Portuguese men of war spotted at Irish beaches
Swimmers and surfers have been warned that Portuguese men-of-war whose sting can be deadly have been spotted on the Irish coast.
The men-of-war, which look like jellyfish, can cause severe pain and in rare cases, death.
The Irish Water Safety organisation issued a warning after they were seen on beaches in Waterford and Cork.
The IWC said they were spotted in Tramore, Ardmore, Inchydoney and Schull.
Portuguese Men of War Facts
- So named because its airbag can look like the sail of 16th century Portuguese warship.
- Airbag is about 30cm (12ins) long, 12.7cm (5ins) wide and acts as sail.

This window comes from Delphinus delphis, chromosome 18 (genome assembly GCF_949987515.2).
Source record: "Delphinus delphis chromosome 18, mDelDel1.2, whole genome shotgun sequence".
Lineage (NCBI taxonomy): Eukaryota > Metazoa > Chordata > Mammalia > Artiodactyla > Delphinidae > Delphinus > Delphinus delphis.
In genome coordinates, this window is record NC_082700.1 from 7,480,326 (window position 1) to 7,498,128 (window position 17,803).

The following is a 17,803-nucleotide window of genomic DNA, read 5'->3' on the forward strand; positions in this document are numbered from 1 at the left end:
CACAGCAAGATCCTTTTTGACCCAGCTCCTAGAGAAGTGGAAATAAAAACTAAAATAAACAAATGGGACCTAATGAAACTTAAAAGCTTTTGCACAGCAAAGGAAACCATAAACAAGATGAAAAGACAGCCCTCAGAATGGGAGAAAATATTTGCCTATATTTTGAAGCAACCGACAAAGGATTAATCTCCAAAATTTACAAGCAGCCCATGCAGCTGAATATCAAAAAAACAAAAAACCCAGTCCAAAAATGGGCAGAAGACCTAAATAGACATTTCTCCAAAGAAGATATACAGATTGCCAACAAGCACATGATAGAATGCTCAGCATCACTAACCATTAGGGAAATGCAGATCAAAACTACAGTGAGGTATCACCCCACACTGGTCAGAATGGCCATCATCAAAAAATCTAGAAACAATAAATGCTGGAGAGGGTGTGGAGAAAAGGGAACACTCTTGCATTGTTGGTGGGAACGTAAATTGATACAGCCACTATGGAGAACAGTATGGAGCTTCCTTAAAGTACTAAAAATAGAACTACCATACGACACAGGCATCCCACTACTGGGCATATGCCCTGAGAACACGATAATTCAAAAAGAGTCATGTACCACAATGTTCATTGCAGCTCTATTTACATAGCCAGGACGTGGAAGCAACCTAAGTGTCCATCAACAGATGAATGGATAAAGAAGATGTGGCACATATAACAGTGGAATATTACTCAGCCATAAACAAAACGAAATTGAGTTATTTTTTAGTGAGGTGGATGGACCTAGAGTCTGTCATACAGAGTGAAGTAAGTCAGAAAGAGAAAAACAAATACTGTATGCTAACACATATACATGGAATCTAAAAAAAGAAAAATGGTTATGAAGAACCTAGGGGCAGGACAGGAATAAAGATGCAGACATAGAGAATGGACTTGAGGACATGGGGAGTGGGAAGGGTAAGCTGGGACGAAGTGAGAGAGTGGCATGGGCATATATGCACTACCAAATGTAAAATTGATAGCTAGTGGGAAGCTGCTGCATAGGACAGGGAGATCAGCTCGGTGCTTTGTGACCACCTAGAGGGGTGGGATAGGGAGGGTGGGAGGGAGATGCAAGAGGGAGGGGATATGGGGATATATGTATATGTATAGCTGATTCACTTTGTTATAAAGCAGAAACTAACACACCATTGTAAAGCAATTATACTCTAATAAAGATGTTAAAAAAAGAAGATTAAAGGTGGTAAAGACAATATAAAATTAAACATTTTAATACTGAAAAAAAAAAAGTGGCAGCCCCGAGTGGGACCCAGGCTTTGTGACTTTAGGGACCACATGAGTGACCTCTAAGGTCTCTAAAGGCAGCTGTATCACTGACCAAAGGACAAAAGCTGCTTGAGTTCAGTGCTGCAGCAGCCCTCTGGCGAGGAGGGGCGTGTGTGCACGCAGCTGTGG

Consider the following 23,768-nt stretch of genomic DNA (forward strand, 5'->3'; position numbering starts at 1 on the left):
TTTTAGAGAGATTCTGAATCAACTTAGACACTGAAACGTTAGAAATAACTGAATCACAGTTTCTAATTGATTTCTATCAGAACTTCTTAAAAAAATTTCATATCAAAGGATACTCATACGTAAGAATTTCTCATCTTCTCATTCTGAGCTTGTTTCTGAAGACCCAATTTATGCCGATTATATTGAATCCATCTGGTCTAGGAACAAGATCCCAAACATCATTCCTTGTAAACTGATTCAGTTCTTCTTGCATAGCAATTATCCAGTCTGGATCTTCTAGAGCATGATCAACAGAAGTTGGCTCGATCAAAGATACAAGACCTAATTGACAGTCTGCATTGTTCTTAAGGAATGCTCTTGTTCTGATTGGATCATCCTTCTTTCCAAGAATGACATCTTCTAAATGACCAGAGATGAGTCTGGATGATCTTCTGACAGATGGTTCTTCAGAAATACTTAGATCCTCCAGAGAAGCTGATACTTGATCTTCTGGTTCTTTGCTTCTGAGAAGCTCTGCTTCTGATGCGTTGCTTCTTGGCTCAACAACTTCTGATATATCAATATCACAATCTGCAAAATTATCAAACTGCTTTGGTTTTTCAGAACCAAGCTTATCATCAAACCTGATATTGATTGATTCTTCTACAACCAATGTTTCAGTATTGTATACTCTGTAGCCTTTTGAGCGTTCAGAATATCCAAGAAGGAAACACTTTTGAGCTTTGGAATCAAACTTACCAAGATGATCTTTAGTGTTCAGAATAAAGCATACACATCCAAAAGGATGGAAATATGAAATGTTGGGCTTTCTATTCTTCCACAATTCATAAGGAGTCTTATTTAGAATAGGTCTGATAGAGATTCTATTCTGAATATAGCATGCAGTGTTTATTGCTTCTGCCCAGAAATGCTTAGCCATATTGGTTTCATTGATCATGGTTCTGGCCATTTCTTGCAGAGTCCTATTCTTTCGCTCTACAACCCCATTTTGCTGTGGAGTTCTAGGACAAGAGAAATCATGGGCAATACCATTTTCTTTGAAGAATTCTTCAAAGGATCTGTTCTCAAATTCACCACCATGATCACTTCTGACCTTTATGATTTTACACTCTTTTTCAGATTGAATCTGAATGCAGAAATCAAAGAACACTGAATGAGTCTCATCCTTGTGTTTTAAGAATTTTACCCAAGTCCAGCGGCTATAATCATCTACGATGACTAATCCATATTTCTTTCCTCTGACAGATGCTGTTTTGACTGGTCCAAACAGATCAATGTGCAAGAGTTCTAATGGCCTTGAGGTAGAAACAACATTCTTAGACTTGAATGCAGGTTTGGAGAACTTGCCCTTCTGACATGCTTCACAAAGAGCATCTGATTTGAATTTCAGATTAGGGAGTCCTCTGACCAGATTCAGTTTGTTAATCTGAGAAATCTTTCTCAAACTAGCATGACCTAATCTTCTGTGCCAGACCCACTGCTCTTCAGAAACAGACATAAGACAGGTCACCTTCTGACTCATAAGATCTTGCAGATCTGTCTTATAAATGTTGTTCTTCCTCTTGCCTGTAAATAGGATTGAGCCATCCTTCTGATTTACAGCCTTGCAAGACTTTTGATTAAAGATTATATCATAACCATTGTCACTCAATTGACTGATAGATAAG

- Sting is extremely painful and in rare circumstances can be fatal.
- Normal habitats are warm seas off Florida Keys, Atlantic coast, Gulf of Mexico, Indian Ocean, Caribbean and Pacific.
There is a risk that they may drift further north.
Portuguese men of war are about 30cm long and 13cm wide and it has tentacles that can reach 50m in length.
Each one is not a true jellyfish, but a floating colony of closely-related hydrozoans that normally live at the surface of the open ocean. The colony floats from the bottom of an air-filled float, and has many long thin tentacles hanging below that it uses to catch fish.
A sting may lead to an allergic reaction. There can also be serious effects, including fever, shock, and interference with heart and lung function. Stings may also cause death, although this is extremely rare.
The IWC said there had been an unprecedented number of sightings. It is understood that strong winds have blown them 350 miles further north than normal.